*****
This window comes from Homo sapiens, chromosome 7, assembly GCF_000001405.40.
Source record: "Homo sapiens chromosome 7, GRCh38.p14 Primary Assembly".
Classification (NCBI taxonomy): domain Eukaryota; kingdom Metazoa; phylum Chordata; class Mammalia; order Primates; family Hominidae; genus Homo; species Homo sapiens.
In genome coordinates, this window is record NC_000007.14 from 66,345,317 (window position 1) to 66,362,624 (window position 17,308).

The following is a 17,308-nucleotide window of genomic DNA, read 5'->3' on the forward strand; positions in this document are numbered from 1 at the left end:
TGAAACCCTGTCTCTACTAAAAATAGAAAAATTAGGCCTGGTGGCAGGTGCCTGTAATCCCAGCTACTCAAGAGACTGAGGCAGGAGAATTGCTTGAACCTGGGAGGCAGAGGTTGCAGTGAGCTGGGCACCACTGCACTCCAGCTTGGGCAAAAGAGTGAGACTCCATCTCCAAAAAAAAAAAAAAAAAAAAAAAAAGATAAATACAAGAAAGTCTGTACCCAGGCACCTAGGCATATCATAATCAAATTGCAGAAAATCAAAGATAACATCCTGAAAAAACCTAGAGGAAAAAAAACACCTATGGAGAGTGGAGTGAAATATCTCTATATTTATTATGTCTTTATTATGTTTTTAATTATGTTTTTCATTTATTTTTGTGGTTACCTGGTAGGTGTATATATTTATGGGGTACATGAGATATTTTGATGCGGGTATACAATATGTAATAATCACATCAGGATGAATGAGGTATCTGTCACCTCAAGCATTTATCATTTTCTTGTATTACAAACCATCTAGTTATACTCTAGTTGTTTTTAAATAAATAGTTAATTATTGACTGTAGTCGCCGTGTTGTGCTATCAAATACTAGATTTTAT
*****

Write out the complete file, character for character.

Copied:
This window comes from Homo sapiens, chromosome 7, assembly GCF_000001405.40.
Source record: "Homo sapiens chromosome 7, GRCh38.p14 Primary Assembly".
Classification (NCBI taxonomy): domain Eukaryota; kingdom Metazoa; phylum Chordata; class Mammalia; order Primates; family Hominidae; genus Homo; species Homo sapiens.
In genome coordinates, this window is record NC_000007.14 from 66,345,317 (window position 1) to 66,362,624 (window position 17,308).

The following is a 17,308-nucleotide window of genomic DNA, read 5'->3' on the forward strand; positions in this document are numbered from 1 at the left end:
TGAAACCCTGTCTCTACTAAAAATAGAAAAATTAGGCCTGGTGGCAGGTGCCTGTAATCCCAGCTACTCAAGAGACTGAGGCAGGAGAATTGCTTGAACCTGGGAGGCAGAGGTTGCAGTGAGCTGGGCACCACTGCACTCCAGCTTGGGCAAAAGAGTGAGACTCCATCTCCAAAAAAAAAAAAAAAAAAAAAAAAAGATAAATACAAGAAAGTCTGTACCCAGGCACCTAGGCATATCATAATCAAATTGCAGAAAATCAAAGATAACATCCTGAAAAAACCTAGAGGAAAAAAAACACCTATGGAGAGTGGAGTGAAATATCTCTATATTTATTATGTCTTTATTATGTTTTTAATTATGTTTTTCATTTATTTTTGTGGTTACCTGGTAGGTGTATATATTTATGGGGTACATGAGATATTTTGATGCGGGTATACAATATGTAATAATCACATCAGGATGAATGAGGTATCTGTCACCTCAAGCATTTATCATTTTCTTGTATTACAAACCATCTAGTTATACTCTAGTTGTTTTTAAATAAATAGTTAATTATTGACTGTAGTCGCCGTGTTGTGCTATCAAATACTAGATTTTAT